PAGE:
Insects like spiders are viewed with fear and hate in many cultures worldwide. However, the Ojibwe people saw them as a source of safety and solace. An ancient Ojibwa tale tells of a mysterious woman named “the spider woman” who was present at the Big Bang. The children, newborns, and infants of the tribe were incredibly blessed by her spiritual shielding. Over time, the Ojibwe population increased and spread. As more and more members of her tribe migrated to uncharted territories, the spider woman found it increasingly difficult to guarantee their safety. The Native American Dream Catcher was then her brainchild. Other mothers and grandmothers followed suit, making their versions to use as a deterrent from potential threats to their own families.
Traditional Ojibwe dream catchers were worn as amulets by the Native American tribe. Their original function was to ward off nightmares and evil spirits while people slept, making them especially useful for young children. They thought that good and bad dreams floated through the air at night. Their dream catchers were hung above their beds. They had to be mindful of letting in too much light. Its name suggests that it does precisely that: it draws in and traps all imaginings.
The soothing visions slip through the needle and thread and down the feathers to the dreamer below. However, when exposed to daylight, nightmares get caught in the web and destroyed. Native American religion and philosophy have been profoundly impacted over many centuries by the study and interpretation of dreams. They thought that one’s dreams could affect their waking self. They theorized that dreams could affect qualities like honesty, maturity, kindness, and loyalty.
The spiritual concept of the divine feminine is the idea that patriarchal and masculine forms of worship have been dominant in religion for too long and that there is an alternative, feminine form of worship. The divine feminine is not limited to any particular faith but can be viewed through various spiritual lenses to help us see things more objectively. While not exactly a symbol, the divine feminine is a wellspring of ancient symbols of protection.
Feminine and masculine energies are not separate but complementary poles. For instance, the ancient Chinese concept of Yin and Yang represents harmony between passive and active, internal and external, female and male. However, the two energies are interdependent, as evidenced by the symbol’s lack of a clear dividing line. Instead, the black and white shapes merge and separate in perfect harmony, shifting and flowing to accommodate all equilibrium configurations.
Things often present the divine feminine in nature:
The feminine divine, the symbol of life, is often associated with trees.
As the mother of Jehovah and the spouse of El (the Father), Asherah was a deity in the ancient Israelite religion. She was revered in domestic settings and secluded forest temples on nearby hills.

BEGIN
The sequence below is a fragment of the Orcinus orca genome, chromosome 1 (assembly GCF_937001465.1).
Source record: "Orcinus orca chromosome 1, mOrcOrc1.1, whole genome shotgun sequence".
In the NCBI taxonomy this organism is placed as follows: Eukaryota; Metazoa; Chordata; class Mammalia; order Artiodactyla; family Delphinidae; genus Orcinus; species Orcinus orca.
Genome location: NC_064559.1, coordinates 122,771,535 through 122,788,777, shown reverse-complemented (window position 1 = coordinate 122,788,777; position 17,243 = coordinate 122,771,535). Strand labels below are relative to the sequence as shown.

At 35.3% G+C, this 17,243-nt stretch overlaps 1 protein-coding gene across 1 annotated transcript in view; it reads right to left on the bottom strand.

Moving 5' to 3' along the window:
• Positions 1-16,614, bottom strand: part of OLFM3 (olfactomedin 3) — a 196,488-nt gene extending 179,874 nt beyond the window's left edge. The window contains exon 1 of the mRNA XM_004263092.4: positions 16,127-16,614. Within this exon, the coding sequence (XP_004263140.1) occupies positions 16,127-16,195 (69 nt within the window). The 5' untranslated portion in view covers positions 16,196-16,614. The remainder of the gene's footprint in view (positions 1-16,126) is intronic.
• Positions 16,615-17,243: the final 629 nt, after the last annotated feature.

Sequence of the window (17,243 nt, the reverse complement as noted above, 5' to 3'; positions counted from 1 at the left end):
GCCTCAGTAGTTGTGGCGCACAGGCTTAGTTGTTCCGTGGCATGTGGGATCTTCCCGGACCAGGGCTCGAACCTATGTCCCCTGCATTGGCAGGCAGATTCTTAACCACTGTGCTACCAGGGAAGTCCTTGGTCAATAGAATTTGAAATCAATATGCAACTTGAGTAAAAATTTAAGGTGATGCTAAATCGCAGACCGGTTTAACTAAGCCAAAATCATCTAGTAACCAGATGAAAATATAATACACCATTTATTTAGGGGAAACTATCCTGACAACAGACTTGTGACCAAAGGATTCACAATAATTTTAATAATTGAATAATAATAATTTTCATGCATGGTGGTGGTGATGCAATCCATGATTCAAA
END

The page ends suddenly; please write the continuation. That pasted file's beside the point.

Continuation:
Asherah is often associated with oak, tamarisk, date, palm, sycamore, and olive trees, though any tree can represent the feminine divine. The Feminine Divine is connected to sacred trees like the Tree of Life because of this.
Water is indispensable for survival, crop production, and personal hygiene or religious purification.
Some scholars believe that the Israelite goddess Asherah’s other name, “Lady Asherah of the Sea,” means “She Who Treads/Subdues the Sea.”
How does viewing the water at your baptism as a representation of Heavenly Mother alter your perspective on this sacred ritual?
Snakes, or serpents more generally, are also a symbol of the feminine divine, like this sterling silver rattlesnake charm. The shedding of a snake’s skin symbolizes rebirth, regeneration, and healing because of the cycle of life and death that it represents.
Once upon a time, the snake did not represent danger or bad luck; instead, it symbolized female wisdom, power, and rebirth. Sometimes snakes accompanied goddesses in their roles as women. For example, the Great Mother Goddess of Minoan Crete, who ruled over paradise, was often portrayed with a snake in each hand.
The Mother Goddess, whom the ancient Sumerians worshiped, was frequently depicted on stelae in the form of a dancing bee.
Honey cakes, made with honey from bees, were used in ancient Israelite rituals honoring Asherah, their Mother Goddess equivalent.
Honey is made from pollen collected by bees as they flit from flower to flower. The queen bee oversees the honey and cells produced by a hive. The Feminine Divine, likewise, can serve as a beacon in the dark when we’re looking for the truth.
The lotus flower represents rebirth. Lotus flowers open their petals to welcome the sun and close them again as night falls. The flower represents the spiritual concepts of new beginnings and resurrection, and is among the oldest ancient symbols of protection.